However, most of the marketing today for clothing, music, ipods, and even the Disney Channel is laser focused on tweens and younger.
    Very sad......

  3. I was just checking the blog post requirements associated with this topic, and I decided to fulfill mine as a comment.

    Why is it important for students to publish their work?

    Ultimately, the purpose of students publishing their work, however that may be, is to help them take pride in their work because they know it will be seen (or at least accessible) by an audience disassociated with their class room experience.

    I see examples of students success everywhere I turn. Albeit, newspaper articles for their school or local newspapers, literature contests, small books like HOW TO TALK TO GIRLS by Alec Greven.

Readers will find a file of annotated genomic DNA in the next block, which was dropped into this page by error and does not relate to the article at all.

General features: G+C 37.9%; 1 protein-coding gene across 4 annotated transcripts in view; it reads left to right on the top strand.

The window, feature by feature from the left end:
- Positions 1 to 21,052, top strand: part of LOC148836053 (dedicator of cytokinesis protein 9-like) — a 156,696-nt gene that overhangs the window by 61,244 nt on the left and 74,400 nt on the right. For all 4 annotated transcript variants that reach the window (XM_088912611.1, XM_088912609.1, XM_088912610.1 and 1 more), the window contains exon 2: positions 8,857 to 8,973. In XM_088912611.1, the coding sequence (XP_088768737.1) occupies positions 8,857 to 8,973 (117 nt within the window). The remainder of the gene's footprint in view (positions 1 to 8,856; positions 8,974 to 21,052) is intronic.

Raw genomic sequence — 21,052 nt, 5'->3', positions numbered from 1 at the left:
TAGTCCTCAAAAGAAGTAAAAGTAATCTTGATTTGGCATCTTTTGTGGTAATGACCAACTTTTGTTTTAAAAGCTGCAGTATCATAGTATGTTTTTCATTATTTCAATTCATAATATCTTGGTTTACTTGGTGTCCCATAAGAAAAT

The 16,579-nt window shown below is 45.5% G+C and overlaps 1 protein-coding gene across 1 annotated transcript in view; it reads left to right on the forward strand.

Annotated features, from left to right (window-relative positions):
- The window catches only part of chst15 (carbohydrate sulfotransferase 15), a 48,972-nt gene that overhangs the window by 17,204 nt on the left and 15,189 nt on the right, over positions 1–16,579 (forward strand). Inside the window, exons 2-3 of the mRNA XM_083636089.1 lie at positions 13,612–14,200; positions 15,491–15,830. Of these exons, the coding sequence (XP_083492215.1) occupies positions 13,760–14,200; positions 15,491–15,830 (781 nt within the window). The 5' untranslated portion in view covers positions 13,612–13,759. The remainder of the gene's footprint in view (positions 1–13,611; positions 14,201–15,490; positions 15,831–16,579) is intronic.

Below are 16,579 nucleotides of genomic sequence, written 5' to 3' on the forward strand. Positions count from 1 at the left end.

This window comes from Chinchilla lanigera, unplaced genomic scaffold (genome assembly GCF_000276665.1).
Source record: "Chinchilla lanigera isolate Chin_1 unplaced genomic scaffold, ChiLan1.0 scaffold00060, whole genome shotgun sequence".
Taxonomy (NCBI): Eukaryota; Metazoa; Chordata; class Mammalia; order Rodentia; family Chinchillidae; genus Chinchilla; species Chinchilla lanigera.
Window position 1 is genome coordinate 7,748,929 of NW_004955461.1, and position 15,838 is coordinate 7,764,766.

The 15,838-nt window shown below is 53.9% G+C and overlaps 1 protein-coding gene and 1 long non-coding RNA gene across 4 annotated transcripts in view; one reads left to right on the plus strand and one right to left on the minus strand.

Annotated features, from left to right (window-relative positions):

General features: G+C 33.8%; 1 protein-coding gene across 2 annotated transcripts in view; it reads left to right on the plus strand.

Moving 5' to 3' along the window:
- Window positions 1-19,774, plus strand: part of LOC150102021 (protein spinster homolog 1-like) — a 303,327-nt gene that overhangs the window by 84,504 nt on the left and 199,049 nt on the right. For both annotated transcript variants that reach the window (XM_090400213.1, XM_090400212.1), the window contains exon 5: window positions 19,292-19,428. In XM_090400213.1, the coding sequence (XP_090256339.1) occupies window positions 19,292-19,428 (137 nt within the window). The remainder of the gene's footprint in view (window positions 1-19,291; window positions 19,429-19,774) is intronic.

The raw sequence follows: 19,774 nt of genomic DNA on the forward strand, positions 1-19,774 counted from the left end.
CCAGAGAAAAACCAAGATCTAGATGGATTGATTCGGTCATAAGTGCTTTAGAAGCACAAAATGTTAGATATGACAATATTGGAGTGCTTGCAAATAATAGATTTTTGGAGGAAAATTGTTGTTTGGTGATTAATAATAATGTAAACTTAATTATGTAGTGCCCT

Two of the most significant examples of online publishing I came across were Eagle's Nest Radio and Class Blog's Roamin' With The Ancient Romans and Pt England School's Room 10 Class Blog. As a whole, each of these blogs demonstrated most impressive journalistic, creative, narrative, and scripting skills. Their blogs are a testament to students potential globally. It's a shame to think about how many students' potential are going unused, but on the flip side-- these kids sure are inspiring!